One of the most important things we ever do as woodworkers is truing lumber because it is the foundation of what we will be working with. If the boards are not straight and true the whole project will be a struggle to put together and likely will be ill-fitting as well. It is very frustrating to try and build a quality piece of furniture or other woodworking projects, and have it come together perfectly ... when the wood we are working with is not true.
Watch it on Youtube: https://youtu.be/KQoY_fOxn2A
Of course, the first step in truing lumber is selecting the wood you will be using and that wood should be the best wood you can find for the price you are willing to invest. It should be a straight grained and as dry as you can find and are willing to invest in. If you need to let it dry a bit longer you can often find lumber that is somewhat lower priced.
Whether the lumber you select is planed or rough, kiln dried or wet, it may still require attention.
In a perfect world the first thing we should be doing is "truing" a face side of our boards, that is .. planing until flat and straight.
If the machine that you prefer to make your boards straight and flat is a jointer, then the wood needs to fit that machine, which may mean you need to trim it to width before you can true one face side. In my case, I have a 6 inch jointer so all the wood I want to surface needs to be no wider than 6 inches, which often means I need to trim boards down or ever cut them in half, which means I need to first make one edge of my boards "true" before I can make a "true" face side.
To make one edge straight and flat there are a few ways of doing this ...
1 - you could use your jointer
2 - you could mark an edge and use your bandsaw, then your jointer to get a flat straight edge
3 - circular saw with an edge trimming jig would also work
4 - or you could use an edging/tapering jig on your table saw, which is the method I prefer to use
Once you have one edge that is straight and flat, you may be able to use your jointer to "true" one face side, or you may need to trim it slightly narrower, as I did, so it will fit the blade on your jointer.
When the wood is slightly narrower than your jointer blade, you can go ahead and "true" a face edge until it is straight and flat. This will take as many passes on the jointer as required to achieve a straight, flat face.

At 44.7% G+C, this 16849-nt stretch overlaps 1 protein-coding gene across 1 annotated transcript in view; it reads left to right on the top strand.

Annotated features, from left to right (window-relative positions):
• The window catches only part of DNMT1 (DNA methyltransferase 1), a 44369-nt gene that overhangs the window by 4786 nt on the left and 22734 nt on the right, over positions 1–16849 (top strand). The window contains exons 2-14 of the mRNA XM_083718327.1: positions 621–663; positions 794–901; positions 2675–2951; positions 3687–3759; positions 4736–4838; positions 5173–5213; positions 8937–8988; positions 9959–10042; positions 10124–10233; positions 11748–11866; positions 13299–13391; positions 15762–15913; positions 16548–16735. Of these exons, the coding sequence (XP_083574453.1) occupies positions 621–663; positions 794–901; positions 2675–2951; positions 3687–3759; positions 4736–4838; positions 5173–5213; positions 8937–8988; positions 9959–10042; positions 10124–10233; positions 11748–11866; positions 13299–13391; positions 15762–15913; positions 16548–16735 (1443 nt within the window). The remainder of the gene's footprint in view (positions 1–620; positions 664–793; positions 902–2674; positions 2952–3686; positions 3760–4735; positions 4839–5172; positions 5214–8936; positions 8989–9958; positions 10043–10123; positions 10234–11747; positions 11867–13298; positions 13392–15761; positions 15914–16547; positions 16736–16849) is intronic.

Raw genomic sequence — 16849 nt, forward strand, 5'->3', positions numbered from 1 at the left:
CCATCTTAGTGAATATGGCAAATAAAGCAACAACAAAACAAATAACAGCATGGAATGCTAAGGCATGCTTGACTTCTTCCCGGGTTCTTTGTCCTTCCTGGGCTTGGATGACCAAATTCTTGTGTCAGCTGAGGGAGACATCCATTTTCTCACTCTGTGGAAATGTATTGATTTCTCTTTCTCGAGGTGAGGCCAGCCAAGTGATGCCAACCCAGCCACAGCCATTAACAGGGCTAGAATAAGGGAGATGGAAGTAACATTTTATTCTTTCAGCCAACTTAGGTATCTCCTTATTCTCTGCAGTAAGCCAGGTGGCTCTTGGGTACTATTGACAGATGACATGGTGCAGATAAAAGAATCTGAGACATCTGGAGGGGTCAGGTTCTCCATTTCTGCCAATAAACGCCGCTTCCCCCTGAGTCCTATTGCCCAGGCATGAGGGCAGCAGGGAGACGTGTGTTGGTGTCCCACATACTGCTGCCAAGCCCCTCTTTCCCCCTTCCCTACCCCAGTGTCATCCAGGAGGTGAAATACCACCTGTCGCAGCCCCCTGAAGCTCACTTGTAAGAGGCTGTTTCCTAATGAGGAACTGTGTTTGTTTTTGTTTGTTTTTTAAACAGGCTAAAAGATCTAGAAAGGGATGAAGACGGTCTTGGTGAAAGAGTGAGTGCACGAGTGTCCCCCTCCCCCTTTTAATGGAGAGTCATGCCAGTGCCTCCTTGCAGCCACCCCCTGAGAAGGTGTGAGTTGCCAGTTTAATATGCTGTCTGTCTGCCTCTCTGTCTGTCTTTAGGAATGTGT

Once you have a face that is "true", now you can go back and true one of the edges to ensure it is at 90 degrees to face edge and that is is now truly straight and flat.
At this point you will have 2 sides of your board that has been "trued" and they are both straight and flat, and they are at 90 degrees to one another, Exactly what you need to finish preparing the rest of the board to have a perfectly trued board.
The final steps in truing your board is to size it for thickness and width, but before you do this, it's best to check your board for moisture content, especially if you didn't do that at the beginning. I always check the moisture content on the face side of the board, after it has been planed. This will give the most accurate moisture reading.
If your wood is still slightly wet, that is ... anything above 10 or 12 percent, there is a high chance that board will continue to try, especially since you have already shaved some of it off, and during that drying process, it is common that the wood will move slightly by cupping, twisting or otherwise warping slightly.
For this reason, it is highly recommended that you allow the wood to sit overnight at a minimum (more if it is wetter) before proceeding the final steps of thickness and width trimming. If your wood moves, it most often will twist or cup on the face side. If it does, you need to once again run those boards through your planer until flat and straight.
Only after your wood is stable, should you proceed to the final steps of thickness planing and width sawing on your table saw.
If you follow these procedures you will have a much higher probability of ensuring your wood has not only been "trued", but that is is also stable to work with and will have much less chance of moving during your construction process.
These processes are what all woodworkers have been following for centuries and are the reason that furniture for bygone eras is still around, stable, and sought after for its construction and stability and it is these same processes that help modern woodworkers achieve higher quality woodworking projects and furniture.
Copyright - Colin Knecht